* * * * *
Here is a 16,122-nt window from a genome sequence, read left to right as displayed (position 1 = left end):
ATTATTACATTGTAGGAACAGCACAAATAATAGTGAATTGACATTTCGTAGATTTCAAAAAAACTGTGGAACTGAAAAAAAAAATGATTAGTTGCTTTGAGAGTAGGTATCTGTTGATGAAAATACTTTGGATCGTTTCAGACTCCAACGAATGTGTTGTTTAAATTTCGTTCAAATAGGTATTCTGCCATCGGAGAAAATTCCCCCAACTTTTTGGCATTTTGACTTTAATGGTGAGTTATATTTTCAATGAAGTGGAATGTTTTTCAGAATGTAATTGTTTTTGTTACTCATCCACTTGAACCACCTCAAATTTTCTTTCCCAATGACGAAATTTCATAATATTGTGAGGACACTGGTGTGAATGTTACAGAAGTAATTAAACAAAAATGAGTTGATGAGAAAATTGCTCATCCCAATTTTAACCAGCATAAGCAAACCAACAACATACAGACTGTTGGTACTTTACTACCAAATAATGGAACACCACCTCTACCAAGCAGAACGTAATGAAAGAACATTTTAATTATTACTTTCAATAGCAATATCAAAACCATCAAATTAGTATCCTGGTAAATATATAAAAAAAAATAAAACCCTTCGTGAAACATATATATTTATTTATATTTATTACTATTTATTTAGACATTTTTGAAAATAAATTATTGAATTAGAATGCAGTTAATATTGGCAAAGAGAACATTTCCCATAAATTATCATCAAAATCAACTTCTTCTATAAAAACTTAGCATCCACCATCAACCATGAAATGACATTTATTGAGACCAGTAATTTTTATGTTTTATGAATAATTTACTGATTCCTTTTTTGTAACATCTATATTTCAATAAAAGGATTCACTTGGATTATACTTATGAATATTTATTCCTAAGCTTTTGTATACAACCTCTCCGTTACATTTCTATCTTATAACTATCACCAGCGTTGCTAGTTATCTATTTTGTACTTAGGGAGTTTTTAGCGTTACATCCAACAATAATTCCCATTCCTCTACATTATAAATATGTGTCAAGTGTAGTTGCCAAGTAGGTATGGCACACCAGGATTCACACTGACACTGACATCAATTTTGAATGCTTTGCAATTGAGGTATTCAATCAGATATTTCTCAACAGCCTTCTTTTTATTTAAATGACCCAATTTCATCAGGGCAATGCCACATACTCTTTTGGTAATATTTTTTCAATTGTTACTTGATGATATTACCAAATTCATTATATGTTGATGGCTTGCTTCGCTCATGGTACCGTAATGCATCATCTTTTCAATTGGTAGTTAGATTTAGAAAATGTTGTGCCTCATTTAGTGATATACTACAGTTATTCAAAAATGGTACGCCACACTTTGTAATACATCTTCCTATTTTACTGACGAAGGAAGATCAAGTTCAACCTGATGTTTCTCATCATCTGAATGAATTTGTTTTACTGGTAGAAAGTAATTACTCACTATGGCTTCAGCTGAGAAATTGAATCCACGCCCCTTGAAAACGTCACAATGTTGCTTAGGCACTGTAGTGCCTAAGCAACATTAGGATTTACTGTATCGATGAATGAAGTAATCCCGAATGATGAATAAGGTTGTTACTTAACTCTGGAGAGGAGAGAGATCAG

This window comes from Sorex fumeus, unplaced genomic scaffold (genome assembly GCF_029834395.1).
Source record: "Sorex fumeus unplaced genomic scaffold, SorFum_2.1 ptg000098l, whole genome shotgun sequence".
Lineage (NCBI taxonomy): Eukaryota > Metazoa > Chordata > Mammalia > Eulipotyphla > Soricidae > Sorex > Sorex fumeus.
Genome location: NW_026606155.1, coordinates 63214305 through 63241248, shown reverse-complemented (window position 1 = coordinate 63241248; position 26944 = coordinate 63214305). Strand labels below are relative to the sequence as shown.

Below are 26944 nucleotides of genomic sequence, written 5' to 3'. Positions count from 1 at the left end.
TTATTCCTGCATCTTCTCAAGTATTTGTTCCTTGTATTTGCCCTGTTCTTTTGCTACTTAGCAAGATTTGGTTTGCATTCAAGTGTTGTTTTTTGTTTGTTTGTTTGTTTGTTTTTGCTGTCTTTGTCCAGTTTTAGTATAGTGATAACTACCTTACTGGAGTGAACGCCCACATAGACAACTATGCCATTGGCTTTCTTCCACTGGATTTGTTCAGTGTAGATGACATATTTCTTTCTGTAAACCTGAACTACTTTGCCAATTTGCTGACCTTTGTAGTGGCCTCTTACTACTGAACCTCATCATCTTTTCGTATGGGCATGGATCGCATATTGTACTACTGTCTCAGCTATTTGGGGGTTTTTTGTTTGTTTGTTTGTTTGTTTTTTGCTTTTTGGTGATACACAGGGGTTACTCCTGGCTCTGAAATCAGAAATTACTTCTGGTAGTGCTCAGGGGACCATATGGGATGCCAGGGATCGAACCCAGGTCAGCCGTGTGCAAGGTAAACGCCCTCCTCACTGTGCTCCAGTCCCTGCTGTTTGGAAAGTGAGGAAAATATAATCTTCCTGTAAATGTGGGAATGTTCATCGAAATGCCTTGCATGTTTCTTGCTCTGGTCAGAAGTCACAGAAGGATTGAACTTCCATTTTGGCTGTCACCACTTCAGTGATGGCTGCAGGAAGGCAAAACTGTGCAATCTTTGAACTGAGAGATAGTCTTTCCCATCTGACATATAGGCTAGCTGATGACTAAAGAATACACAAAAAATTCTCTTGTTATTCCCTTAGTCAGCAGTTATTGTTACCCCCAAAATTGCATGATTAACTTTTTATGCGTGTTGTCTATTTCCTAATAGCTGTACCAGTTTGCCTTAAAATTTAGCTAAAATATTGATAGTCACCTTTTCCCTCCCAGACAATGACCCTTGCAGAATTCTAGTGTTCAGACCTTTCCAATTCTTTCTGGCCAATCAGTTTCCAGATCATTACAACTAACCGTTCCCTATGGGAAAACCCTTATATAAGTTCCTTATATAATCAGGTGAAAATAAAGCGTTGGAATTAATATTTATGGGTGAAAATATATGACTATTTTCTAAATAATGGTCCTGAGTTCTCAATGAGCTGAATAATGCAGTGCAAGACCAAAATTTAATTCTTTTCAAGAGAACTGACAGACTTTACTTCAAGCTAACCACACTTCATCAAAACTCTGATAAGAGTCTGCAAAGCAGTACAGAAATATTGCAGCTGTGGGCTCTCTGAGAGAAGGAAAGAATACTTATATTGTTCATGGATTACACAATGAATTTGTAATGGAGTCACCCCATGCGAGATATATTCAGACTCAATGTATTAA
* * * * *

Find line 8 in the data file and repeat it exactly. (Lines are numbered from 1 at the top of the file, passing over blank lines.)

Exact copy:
TTATTCCTGCATCTTCTCAAGTATTTGTTCCTTGTATTTGCCCTGTTCTTTTGCTACTTAGCAAGATTTGGTTTGCATTCAAGTGTTGTTTTTTGTTTGTTTGTTTGTTTGTTTTTGCTGTCTTTGTCCAGTTTTAGTATAGTGATAACTACCTTACTGGAGTGAACGCCCACATAGACAACTATGCCATTGGCTTTCTTCCACTGGATTTGTTCAGTGTAGATGACATATTTCTTTCTGTAAACCTGAACTACTTTGCCAATTTGCTGACCTTTGTAGTGGCCTCTTACTACTGAACCTCATCATCTTTTCGTATGGGCATGGATCGCATATTGTACTACTGTCTCAGCTATTTGGGGGTTTTTTGTTTGTTTGTTTGTTTGTTTTTTGCTTTTTGGTGATACACAGGGGTTACTCCTGGCTCTGAAATCAGAAATTACTTCTGGTAGTGCTCAGGGGACCATATGGGATGCCAGGGATCGAACCCAGGTCAGCCGTGTGCAAGGTAAACGCCCTCCTCACTGTGCTCCAGTCCCTGCTGTTTGGAAAGTGAGGAAAATATAATCTTCCTGTAAATGTGGGAATGTTCATCGAAATGCCTTGCATGTTTCTTGCTCTGGTCAGAAGTCACAGAAGGATTGAACTTCCATTTTGGCTGTCACCACTTCAGTGATGGCTGCAGGAAGGCAAAACTGTGCAATCTTTGAACTGAGAGATAGTCTTTCCCATCTGACATATAGGCTAGCTGATGACTAAAGAATACACAAAAAATTCTCTTGTTATTCCCTTAGTCAGCAGTTATTGTTACCCCCAAAATTGCATGATTAACTTTTTATGCGTGTTGTCTATTTCCTAATAGCTGTACCAGTTTGCCTTAAAATTTAGCTAAAATATTGATAGTCACCTTTTCCCTCCCAGACAATGACCCTTGCAGAATTCTAGTGTTCAGACCTTTCCAATTCTTTCTGGCCAATCAGTTTCCAGATCATTACAACTAACCGTTCCCTATGGGAAAACCCTTATATAAGTTCCTTATATAATCAGGTGAAAATAAAGCGTTGGAATTAATATTTATGGGTGAAAATATATGACTATTTTCTAAATAATGGTCCTGAGTTCTCAATGAGCTGAATAATGCAGTGCAAGACCAAAATTTAATTCTTTTCAAGAGAACTGACAGACTTTACTTCAAGCTAACCACACTTCATCAAAACTCTGATAAGAGTCTGCAAAGCAGTACAGAAATATTGCAGCTGTGGGCTCTCTGAGAGAAGGAAAGAATACTTATATTGTTCATGGATTACACAATGAATTTGTAATGGAGTCACCCCATGCGAGATATATTCAGACTCAATGTATTAA